The double-Bafta-winning drama, which is now entering its third series, also affords access into what may be occurring, unbeknownst to us, right next door. "The Street is an excellent precinct for a drama because no one truly knows what goes on behind closed doors in any particular road," says Jones. "We all put on very different faces in public and in private."
Jones's own private life is fairly quiet. The actress, whose father was a legal executive for British Steel and whose mother was a doctor, hails from Porthcawl. She now lives in Cardiff with her producer husband David Peet and has three grown-up stepchildren, Fiona, Louise and Alex. She met Peet on a comedy pilot in the early 1990s and now runs the aptly named Tidy Productions with him. They made her BBC Wales radio chat show, Ruth Jones' Sunday Brunch, and have several other productions in the pipeline.
For now, she's concentrating on making the eagerly anticipated third series of Gavin & Stacey. She first met her co-creator Corden while working on four seasons of the ITV1 drama, Fat Friends. They soon realised they shared a sense of humour and were urged by then BBC3 controller Stuart Murphy to write Gavin & Stacey after showing him just a few pages of outline ideas.
The co-writers are very different – she a 42-year-old wife and mother based in Cardiff, he a 31-year-old unmarried London man about town – but perhaps it's that very difference that helps them remain so close. They both say that their friendship always comes before everything else. "James and I often don't see each other for long periods – we're both so busy – but we have always had this great chemistry."
Jones is delighted to be back in Nessa's knee-high boots again. "People love her," she says. "Some see her merely as an old slapper, but I don't think she's that easy to define. She's actually a very strong-minded person. She has a heart of gold and will always defend her friends in a fight. And she has this self-assurance that's very attractive. Nessa's a huge enigma who has led this life you can't believe. There's this wisdom about her that people are drawn to. She's deeply philosophical, a Barry Buddha."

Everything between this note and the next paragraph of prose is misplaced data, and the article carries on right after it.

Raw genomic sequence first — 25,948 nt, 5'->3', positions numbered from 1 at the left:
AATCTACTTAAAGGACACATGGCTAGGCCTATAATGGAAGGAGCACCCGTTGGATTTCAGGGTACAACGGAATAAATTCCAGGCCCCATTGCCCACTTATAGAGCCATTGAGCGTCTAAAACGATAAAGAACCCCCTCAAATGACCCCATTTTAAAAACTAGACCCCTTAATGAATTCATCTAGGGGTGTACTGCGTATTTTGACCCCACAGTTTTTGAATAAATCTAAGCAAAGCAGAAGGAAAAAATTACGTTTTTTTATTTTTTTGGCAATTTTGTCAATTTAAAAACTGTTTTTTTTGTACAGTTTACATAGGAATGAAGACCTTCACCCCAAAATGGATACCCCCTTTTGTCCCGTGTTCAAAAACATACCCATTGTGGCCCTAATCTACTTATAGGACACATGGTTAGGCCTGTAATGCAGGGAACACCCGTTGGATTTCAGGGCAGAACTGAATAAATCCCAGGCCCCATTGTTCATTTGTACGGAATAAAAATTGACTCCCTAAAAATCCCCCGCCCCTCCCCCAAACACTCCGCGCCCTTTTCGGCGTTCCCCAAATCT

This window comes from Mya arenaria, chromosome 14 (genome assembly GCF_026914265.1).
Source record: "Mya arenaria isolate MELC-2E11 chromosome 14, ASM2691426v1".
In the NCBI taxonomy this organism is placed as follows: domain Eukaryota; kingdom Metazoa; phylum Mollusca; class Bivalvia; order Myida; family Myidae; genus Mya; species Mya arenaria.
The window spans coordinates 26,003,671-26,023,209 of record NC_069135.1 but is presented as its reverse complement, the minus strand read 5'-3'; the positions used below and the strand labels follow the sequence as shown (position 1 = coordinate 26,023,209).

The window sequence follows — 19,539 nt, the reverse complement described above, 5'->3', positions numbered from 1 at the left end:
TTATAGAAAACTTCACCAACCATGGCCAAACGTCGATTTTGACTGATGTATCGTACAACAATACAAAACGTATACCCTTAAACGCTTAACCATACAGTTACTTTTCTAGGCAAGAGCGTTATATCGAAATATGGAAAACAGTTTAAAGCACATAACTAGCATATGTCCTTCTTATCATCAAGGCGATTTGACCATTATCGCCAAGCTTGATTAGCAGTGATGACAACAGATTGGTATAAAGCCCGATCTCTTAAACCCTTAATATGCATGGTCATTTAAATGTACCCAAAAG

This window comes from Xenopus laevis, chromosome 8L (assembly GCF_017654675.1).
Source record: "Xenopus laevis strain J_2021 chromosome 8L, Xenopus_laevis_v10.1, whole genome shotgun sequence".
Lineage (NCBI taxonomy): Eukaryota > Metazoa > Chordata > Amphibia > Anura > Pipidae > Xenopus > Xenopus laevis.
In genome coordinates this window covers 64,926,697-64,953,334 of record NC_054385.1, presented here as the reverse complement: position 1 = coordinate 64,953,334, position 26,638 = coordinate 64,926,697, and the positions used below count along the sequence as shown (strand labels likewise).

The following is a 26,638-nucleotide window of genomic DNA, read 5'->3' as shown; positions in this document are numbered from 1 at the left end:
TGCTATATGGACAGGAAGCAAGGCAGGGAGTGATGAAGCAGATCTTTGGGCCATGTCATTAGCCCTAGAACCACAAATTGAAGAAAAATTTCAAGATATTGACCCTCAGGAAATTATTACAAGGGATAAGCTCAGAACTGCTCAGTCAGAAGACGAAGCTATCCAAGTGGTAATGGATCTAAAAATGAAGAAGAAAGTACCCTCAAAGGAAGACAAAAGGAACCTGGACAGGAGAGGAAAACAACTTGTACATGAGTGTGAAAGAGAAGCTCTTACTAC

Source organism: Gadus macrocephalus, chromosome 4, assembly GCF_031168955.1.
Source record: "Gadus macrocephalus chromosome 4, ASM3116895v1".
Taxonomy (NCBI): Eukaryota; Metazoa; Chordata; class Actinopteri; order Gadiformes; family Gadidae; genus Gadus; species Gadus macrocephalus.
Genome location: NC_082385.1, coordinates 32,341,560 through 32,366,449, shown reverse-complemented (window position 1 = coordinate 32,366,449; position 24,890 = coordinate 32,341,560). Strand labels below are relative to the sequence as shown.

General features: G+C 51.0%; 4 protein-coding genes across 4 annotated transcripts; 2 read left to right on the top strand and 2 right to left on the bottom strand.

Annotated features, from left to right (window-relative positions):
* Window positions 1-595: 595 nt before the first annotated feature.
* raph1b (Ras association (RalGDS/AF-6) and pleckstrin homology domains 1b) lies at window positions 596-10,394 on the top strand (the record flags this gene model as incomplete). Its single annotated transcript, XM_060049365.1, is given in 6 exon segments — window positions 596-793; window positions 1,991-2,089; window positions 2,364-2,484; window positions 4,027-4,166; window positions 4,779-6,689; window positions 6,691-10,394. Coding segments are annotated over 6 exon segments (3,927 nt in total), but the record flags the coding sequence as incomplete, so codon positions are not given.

So do the actress and her alter ego overlap at all? Jones gives a self-deprecating laugh. "There's very little of me in her. I wish I was more like her. I worry all the time about what people think of me, but Nessa doesn't care at all."
In fact, it seems as if there are still some striking similarities between Jones and her fictional creation. Like Nessa, the actress has lived a bit and has something to say for herself. She offers the world a wise, witty personality, rather than the vacuous twitterings of a twentysomething model. And how refreshing to meet someone who has become a star after passing the age of 40.
All the same, Jones remains astonished by the way in which Gavin & Stacey has taken off. The series has won two Baftas and four British Comedy Awards – unheard-of accolades for a show that debuted on BBC3. The weirdest by-product of the show's success is that total strangers now think that they know her. "I was on a train the other day, and the man sitting opposite me said, 'Hi, Ruth, how are you? Well done at the Comedy Awards. What are you up to at the moment?' What was really embarrassing was that at that moment, I was checking something on the Gavin & Stacey DVD. I'm normally very careful to hide it, but this time it was blatant. The bloke saw it and asked, 'Watching your own programme, are you?' It looked like self-glorification city."
That is not where Jones dwells, though. Even after such acclaim, she remains rather abashed, almost embarrassed about her success. "I still can't get my head around it. Whenever someone asks for my autograph, I still think, 'Do you really want it?' I'd never take it for granted – God, no! My default setting is 'they don't really like me'."